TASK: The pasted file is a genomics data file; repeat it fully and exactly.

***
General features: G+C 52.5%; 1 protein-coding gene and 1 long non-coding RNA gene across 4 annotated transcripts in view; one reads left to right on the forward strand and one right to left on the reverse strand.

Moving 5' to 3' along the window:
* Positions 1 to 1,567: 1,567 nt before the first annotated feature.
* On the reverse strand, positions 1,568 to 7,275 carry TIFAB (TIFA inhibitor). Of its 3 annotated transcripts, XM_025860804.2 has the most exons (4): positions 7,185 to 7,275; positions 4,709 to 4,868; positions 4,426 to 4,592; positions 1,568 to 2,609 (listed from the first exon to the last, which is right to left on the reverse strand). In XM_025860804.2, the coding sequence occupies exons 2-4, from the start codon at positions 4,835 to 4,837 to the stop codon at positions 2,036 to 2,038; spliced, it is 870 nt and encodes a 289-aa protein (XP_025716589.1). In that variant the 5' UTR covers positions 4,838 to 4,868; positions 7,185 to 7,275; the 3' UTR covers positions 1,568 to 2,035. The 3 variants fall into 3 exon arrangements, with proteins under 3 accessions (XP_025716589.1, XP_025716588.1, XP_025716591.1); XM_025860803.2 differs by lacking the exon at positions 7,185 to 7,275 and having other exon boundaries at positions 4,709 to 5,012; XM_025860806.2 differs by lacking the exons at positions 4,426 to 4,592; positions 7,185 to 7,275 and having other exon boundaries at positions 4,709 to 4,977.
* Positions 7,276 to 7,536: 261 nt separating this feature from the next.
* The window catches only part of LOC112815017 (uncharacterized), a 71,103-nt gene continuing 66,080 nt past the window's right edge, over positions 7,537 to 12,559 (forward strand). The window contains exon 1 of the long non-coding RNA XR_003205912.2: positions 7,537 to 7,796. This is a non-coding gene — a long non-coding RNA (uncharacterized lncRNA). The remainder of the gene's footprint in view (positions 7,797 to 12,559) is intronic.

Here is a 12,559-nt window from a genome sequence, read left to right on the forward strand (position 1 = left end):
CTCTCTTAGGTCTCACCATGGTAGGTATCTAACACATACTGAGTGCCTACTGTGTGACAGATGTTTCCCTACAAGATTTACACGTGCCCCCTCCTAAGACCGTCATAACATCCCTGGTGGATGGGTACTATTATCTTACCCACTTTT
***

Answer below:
General features: G+C 52.5%; 1 protein-coding gene and 1 long non-coding RNA gene across 4 annotated transcripts in view; one reads left to right on the forward strand and one right to left on the reverse strand.

Moving 5' to 3' along the window:
* Positions 1 to 1,567: 1,567 nt before the first annotated feature.
* On the reverse strand, positions 1,568 to 7,275 carry TIFAB (TIFA inhibitor). Of its 3 annotated transcripts, XM_025860804.2 has the most exons (4): positions 7,185 to 7,275; positions 4,709 to 4,868; positions 4,426 to 4,592; positions 1,568 to 2,609 (listed from the first exon to the last, which is right to left on the reverse strand). In XM_025860804.2, the coding sequence occupies exons 2-4, from the start codon at positions 4,835 to 4,837 to the stop codon at positions 2,036 to 2,038; spliced, it is 870 nt and encodes a 289-aa protein (XP_025716589.1). In that variant the 5' UTR covers positions 4,838 to 4,868; positions 7,185 to 7,275; the 3' UTR covers positions 1,568 to 2,035. The 3 variants fall into 3 exon arrangements, with proteins under 3 accessions (XP_025716589.1, XP_025716588.1, XP_025716591.1); XM_025860803.2 differs by lacking the exon at positions 7,185 to 7,275 and having other exon boundaries at positions 4,709 to 5,012; XM_025860806.2 differs by lacking the exons at positions 4,426 to 4,592; positions 7,185 to 7,275 and having other exon boundaries at positions 4,709 to 4,977.
* Positions 7,276 to 7,536: 261 nt separating this feature from the next.
* The window catches only part of LOC112815017 (uncharacterized), a 71,103-nt gene continuing 66,080 nt past the window's right edge, over positions 7,537 to 12,559 (forward strand). The window contains exon 1 of the long non-coding RNA XR_003205912.2: positions 7,537 to 7,796. This is a non-coding gene — a long non-coding RNA (uncharacterized lncRNA). The remainder of the gene's footprint in view (positions 7,797 to 12,559) is intronic.

Here is a 12,559-nt window from a genome sequence, read left to right on the forward strand (position 1 = left end):
CTCTCTTAGGTCTCACCATGGTAGGTATCTAACACATACTGAGTGCCTACTGTGTGACAGATGTTTCCCTACAAGATTTACACGTGCCCCCTCCTAAGACCGTCATAACATCCCTGGTGGATGGGTACTATTATCTTACCCACTTTT